Mix the flour, Sultanas, breadcrumbs, sugar, suet, spices together then add the fruit (plums and apple) the rum, the eggs and the milk.Thickly butter a size 24 pudding bowl and sprinkle with sugar (this helps it to be lit if you want to set fire to it when serving). Butter and sugar a piece of greaseproof paper big enough to cover the top of the pudding bowl. Then pour in the batter. Cover the bowl with the greaseproof paper then a layer of tinfoil. Smooth it down so that it makes a seal. Then tie a string around the lip of the pudding bowl, knot it and make a ‘handle’ by looping the string over to the other side of the bowl then tying it again. Prepare a pan deep and wide enough for the bowl to sit in with a lid that will fit over the top. Place the pudding bowl in the pan and fill halfway up the bowl with hot water. Place on a medium heat and steam the pudding for at least three hours (although you can steam it for up until five hours), checking every so often to make sure the water hasn’t run dry. After three hours, remove the bowl from the pan and serve immediately. If you want to keep it until Christmas day, replace the greaseproof lid and you can add more rum to keep it moist. To reheat, steam it for another hour and a half. Serve with brandy butter or clotted cream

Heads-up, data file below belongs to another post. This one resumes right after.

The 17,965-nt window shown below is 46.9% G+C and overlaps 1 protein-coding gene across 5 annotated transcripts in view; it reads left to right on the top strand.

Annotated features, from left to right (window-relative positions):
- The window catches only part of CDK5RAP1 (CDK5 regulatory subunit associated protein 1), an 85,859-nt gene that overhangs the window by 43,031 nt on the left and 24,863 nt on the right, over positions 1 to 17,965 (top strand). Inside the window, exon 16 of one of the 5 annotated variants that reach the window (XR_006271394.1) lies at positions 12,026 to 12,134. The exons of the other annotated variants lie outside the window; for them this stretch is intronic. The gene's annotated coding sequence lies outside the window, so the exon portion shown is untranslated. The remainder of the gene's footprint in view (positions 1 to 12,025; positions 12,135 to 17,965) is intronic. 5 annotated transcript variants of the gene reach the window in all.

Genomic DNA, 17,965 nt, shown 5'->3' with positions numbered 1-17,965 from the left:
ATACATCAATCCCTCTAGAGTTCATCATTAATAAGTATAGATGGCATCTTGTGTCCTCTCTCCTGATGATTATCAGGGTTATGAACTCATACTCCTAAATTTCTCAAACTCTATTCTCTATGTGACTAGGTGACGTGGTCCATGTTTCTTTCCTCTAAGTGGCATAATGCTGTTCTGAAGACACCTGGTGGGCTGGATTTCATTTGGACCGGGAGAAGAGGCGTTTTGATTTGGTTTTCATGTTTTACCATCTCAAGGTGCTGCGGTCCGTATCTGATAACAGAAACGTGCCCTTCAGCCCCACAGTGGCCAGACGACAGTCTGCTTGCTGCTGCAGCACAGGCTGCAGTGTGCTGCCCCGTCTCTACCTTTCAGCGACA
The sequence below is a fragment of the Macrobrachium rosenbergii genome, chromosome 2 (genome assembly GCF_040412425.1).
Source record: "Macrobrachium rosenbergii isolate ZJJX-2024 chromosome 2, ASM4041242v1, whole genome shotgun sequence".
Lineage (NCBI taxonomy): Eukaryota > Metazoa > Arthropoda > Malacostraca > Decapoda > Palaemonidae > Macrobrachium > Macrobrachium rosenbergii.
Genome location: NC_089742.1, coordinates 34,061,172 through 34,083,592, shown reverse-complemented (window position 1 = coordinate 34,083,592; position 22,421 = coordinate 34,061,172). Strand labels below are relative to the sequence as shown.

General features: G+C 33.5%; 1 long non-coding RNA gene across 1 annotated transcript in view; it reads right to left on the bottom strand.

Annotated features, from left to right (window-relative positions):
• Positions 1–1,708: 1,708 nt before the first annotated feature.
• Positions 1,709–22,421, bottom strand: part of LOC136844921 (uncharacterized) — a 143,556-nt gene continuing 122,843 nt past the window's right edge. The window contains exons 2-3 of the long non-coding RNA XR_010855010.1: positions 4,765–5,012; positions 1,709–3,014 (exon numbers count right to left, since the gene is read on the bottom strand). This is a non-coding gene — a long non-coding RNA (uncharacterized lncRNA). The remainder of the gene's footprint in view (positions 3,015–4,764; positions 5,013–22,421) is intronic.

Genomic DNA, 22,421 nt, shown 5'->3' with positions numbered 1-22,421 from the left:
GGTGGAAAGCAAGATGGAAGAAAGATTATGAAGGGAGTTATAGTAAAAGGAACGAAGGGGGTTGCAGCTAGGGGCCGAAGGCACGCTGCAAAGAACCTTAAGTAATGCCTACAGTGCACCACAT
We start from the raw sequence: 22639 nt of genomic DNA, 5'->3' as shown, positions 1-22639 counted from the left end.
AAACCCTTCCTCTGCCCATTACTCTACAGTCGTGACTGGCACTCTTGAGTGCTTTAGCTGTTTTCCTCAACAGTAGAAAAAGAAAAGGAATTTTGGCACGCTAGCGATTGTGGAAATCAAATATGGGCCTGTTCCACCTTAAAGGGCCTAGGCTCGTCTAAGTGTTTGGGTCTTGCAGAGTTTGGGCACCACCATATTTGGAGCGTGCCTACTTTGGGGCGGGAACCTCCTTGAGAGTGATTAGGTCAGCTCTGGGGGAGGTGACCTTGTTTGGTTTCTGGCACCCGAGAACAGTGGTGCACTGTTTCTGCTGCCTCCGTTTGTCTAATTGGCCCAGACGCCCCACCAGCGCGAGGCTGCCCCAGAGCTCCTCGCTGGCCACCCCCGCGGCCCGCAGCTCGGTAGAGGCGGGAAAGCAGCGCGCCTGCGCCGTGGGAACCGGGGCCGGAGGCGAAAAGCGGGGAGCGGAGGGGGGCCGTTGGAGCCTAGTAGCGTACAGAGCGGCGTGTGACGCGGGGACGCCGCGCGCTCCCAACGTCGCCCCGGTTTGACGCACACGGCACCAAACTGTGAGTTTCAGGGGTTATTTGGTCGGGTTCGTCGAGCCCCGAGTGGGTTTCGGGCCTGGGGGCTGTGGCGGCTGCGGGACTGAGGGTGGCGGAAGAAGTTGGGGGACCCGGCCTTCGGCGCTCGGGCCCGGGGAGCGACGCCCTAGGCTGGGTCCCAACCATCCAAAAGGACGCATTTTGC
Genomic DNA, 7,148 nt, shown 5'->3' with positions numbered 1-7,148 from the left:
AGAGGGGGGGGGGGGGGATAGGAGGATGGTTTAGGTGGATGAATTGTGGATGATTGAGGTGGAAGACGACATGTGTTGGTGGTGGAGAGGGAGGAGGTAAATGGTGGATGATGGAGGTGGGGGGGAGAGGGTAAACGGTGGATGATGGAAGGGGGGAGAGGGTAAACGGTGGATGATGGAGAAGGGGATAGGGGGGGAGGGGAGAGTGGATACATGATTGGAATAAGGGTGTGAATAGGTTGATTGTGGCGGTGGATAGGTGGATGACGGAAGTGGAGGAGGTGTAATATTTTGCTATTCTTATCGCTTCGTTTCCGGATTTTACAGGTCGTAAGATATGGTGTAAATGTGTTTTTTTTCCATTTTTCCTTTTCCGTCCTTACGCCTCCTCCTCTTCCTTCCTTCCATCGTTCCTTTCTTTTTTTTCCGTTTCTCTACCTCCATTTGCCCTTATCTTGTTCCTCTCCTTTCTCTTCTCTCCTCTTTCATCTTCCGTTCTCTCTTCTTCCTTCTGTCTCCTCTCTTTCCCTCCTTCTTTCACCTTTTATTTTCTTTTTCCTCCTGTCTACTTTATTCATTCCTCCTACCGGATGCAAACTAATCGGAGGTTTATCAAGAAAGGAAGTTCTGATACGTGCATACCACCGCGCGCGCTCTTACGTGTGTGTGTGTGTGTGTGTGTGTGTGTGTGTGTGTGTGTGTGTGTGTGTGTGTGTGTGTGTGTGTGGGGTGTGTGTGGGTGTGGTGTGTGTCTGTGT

My annual Christmas list for foodies.
Hatchet and Bear's site is a treat for those who love unique handmade objects, especially from wood. Last year I featured the hand turned wooden bowls from the aptly named Robin Wood; I even use mine in the microwave, for a portion of noodles or porridge. I like the feeling, the sensation of eating from natural materials. One of the most unusual looking objects for sale on the Hatchet and Bear site is the spatula. It looks a bit like an axe. £18
I like turquoise and blue for photographing food. Look for a bowl that has a colour or pattern on the inside rather than the outside. This handmade porcelain pouring bowl by Linda Bloomfield is attractive and useful. £24